Date of Graduation
Doctor of Philosophy in Poultry Science (PhD)
Second Committee Member
Chicken, Feather, Immunization, Nanotechnology, Quantum Dots, Vaccine
Due to their unique physicochemical and enhanced immunostimulatory properties, quantum dot (QD) nanoparticles have shown increasing promise in biomedical research applications including bioimaging, drug delivery, and as vaccine adjuvants. Toxicity, however, remains a concern for the use of QD in these applications and thus, there is an increased demand for effective in vitro and in vivo systems to measure the bioactivity of QD. In this study in vitro and in vivo chicken models were used to investigate the effects of QD on innate and adaptive immunity. Chicken macrophage cultures were treated in vitro with QD to measure macrophage activation and the effect of QD on cell viability. The chicken growing feather (GF) injection model was used as the cutaneous test-site to monitor leukocyte infiltration in response to intradermal injection of QD without and with conjugation to a protein antigen. Additionally, the humoral and cellular adaptive immune responses to protein antigen conjugated to QD were examined in chickens. In vitro results showed negligible macrophage activation in response to QD treatment; however, cell viability was negatively affected by QD in a dose-dependent manner. Leukocyte infiltration results of in vivo GF injections with QD revealed immunostimulatory activity of QD, independent of whether or not QD were conjugated to protein antigen. When used as a vaccine platform, immunization with QD conjugated with protein antigen generated a higher primary and secondary antibody response compared to antigen mixed with alum adjuvant. The adaptive cellular responses to protein antigen examined in GF of immunized chickens also support an important role of B cells in the local effector phases of the responses, while T cells appear to primarily help in B cell activation and differentiation, including antibody isotype switching from IgM to IgG. These results provide additional evidence that QD possess promising vaccine adjuvant properties while demonstrating the viability and utility of the minimally invasive chicken GF cutaneous test-site to study the immunostimulatory effects of nanoparticles initiated in vivo. Further investigation of nanoparticles using the chicken GF injection model should provide additional valuable knowledge of the relative risks and rewards of using QD in biological applications.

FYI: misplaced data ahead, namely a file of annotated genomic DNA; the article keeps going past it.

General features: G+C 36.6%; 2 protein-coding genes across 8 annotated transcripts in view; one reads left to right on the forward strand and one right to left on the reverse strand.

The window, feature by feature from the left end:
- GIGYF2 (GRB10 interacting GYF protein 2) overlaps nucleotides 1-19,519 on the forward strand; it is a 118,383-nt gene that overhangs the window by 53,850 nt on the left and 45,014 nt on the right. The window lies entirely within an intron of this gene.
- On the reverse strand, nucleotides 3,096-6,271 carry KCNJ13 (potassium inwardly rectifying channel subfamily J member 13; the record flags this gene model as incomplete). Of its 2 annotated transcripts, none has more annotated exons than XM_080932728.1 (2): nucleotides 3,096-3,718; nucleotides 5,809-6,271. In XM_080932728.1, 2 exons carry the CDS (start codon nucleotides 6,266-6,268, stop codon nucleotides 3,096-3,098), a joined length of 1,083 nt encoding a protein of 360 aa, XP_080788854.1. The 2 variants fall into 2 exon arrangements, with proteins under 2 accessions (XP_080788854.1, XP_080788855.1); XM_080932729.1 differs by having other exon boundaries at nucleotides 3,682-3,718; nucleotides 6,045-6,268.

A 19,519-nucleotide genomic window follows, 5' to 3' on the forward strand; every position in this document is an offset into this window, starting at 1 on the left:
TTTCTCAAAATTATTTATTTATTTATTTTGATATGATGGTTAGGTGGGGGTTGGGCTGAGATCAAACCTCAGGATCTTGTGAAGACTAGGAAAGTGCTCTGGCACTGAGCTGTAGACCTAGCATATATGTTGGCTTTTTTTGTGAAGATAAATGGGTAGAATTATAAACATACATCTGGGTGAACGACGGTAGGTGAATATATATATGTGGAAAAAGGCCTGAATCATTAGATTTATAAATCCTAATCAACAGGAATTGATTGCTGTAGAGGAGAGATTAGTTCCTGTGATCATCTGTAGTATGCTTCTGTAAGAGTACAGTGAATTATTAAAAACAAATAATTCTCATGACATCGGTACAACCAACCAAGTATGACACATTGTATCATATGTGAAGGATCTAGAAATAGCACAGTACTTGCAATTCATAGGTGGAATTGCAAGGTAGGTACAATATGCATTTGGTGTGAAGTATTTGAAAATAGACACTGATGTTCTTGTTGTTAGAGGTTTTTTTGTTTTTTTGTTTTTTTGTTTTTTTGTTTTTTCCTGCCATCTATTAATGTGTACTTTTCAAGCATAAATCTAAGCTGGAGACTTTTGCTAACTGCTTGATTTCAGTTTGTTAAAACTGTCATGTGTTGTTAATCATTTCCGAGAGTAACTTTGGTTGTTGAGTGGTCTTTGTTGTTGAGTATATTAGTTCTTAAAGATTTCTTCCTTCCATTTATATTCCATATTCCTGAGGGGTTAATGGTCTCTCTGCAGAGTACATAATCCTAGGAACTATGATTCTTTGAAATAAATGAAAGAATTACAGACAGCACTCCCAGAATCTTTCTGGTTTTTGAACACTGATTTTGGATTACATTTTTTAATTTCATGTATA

Lyle, C. (2018). Immunostimulatory Effects of Antigen-Conjugated InP/ZnS Quantum Dot Nanoparticles in an Avian Model. Graduate Theses and Dissertations Retrieved from https://scholarworks.uark.edu/etd/2751